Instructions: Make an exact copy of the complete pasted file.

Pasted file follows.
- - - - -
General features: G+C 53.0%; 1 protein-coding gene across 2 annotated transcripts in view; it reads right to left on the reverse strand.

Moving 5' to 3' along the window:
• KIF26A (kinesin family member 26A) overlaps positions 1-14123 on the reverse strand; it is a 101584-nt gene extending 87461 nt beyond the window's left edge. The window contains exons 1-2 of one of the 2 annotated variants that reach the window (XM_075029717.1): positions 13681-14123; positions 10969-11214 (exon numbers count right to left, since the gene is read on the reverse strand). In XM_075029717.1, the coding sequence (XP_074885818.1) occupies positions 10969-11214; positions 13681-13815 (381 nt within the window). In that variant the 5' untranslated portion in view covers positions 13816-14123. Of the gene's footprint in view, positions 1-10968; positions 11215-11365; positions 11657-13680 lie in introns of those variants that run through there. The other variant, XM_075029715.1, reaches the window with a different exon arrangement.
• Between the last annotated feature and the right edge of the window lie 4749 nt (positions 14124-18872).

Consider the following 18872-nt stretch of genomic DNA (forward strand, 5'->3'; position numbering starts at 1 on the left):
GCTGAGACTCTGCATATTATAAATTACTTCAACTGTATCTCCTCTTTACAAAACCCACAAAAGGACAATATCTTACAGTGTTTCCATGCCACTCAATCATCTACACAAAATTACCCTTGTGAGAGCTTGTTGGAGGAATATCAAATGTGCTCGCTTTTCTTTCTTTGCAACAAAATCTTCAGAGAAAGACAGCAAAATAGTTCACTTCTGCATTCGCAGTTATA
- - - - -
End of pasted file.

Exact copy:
General features: G+C 53.0%; 1 protein-coding gene across 2 annotated transcripts in view; it reads right to left on the reverse strand.

Moving 5' to 3' along the window:
• KIF26A (kinesin family member 26A) overlaps positions 1-14123 on the reverse strand; it is a 101584-nt gene extending 87461 nt beyond the window's left edge. The window contains exons 1-2 of one of the 2 annotated variants that reach the window (XM_075029717.1): positions 13681-14123; positions 10969-11214 (exon numbers count right to left, since the gene is read on the reverse strand). In XM_075029717.1, the coding sequence (XP_074885818.1) occupies positions 10969-11214; positions 13681-13815 (381 nt within the window). In that variant the 5' untranslated portion in view covers positions 13816-14123. Of the gene's footprint in view, positions 1-10968; positions 11215-11365; positions 11657-13680 lie in introns of those variants that run through there. The other variant, XM_075029715.1, reaches the window with a different exon arrangement.
• Between the last annotated feature and the right edge of the window lie 4749 nt (positions 14124-18872).

Consider the following 18872-nt stretch of genomic DNA (forward strand, 5'->3'; position numbering starts at 1 on the left):
GCTGAGACTCTGCATATTATAAATTACTTCAACTGTATCTCCTCTTTACAAAACCCACAAAAGGACAATATCTTACAGTGTTTCCATGCCACTCAATCATCTACACAAAATTACCCTTGTGAGAGCTTGTTGGAGGAATATCAAATGTGCTCGCTTTTCTTTCTTTGCAACAAAATCTTCAGAGAAAGACAGCAAAATAGTTCACTTCTGCATTCGCAGTTATA